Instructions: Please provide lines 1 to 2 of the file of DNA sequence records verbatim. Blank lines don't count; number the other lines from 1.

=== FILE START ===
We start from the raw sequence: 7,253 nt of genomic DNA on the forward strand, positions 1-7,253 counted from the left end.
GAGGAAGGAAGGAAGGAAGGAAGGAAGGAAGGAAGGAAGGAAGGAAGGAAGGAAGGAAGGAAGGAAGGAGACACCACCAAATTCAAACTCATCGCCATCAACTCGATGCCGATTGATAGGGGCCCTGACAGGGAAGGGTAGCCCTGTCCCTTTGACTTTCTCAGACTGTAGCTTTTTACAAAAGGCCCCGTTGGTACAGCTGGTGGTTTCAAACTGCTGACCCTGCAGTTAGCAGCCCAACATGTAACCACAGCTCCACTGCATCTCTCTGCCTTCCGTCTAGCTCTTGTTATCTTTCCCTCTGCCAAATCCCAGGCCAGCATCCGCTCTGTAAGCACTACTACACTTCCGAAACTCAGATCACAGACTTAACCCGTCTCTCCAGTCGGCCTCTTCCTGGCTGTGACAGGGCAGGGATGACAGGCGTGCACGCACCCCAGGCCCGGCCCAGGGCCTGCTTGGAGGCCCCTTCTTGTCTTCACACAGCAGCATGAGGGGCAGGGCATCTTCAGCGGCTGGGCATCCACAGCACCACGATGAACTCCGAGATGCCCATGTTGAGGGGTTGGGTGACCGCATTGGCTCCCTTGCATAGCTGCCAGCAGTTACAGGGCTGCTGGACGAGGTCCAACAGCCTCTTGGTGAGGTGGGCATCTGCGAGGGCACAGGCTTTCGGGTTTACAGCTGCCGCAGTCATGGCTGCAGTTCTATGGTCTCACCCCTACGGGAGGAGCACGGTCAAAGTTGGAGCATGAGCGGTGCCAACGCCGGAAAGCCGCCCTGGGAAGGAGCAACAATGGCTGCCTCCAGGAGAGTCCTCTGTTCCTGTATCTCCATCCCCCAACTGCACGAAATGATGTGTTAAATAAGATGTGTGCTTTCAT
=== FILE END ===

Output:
We start from the raw sequence: 7,253 nt of genomic DNA on the forward strand, positions 1-7,253 counted from the left end.
GAGGAAGGAAGGAAGGAAGGAAGGAAGGAAGGAAGGAAGGAAGGAAGGAAGGAAGGAAGGAAGGAAGGAGACACCACCAAATTCAAACTCATCGCCATCAACTCGATGCCGATTGATAGGGGCCCTGACAGGGAAGGGTAGCCCTGTCCCTTTGACTTTCTCAGACTGTAGCTTTTTACAAAAGGCCCCGTTGGTACAGCTGGTGGTTTCAAACTGCTGACCCTGCAGTTAGCAGCCCAACATGTAACCACAGCTCCACTGCATCTCTCTGCCTTCCGTCTAGCTCTTGTTATCTTTCCCTCTGCCAAATCCCAGGCCAGCATCCGCTCTGTAAGCACTACTACACTTCCGAAACTCAGATCACAGACTTAACCCGTCTCTCCAGTCGGCCTCTTCCTGGCTGTGACAGGGCAGGGATGACAGGCGTGCACGCACCCCAGGCCCGGCCCAGGGCCTGCTTGGAGGCCCCTTCTTGTCTTCACACAGCAGCATGAGGGGCAGGGCATCTTCAGCGGCTGGGCATCCACAGCACCACGATGAACTCCGAGATGCCCATGTTGAGGGGTTGGGTGACCGCATTGGCTCCCTTGCATAGCTGCCAGCAGTTACAGGGCTGCTGGACGAGGTCCAACAGCCTCTTGGTGAGGTGGGCATCTGCGAGGGCACAGGCTTTCGGGTTTACAGCTGCCGCAGTCATGGCTGCAGTTCTATGGTCTCACCCCTACGGGAGGAGCACGGTCAAAGTTGGAGCATGAGCGGTGCCAACGCCGGAAAGCCGCCCTGGGAAGGAGCAACAATGGCTGCCTCCAGGAGAGTCCTCTGTTCCTGTATCTCCATCCCCCAACTGCACGAAATGATGTGTTAAATAAGATGTGTGCTTTCAT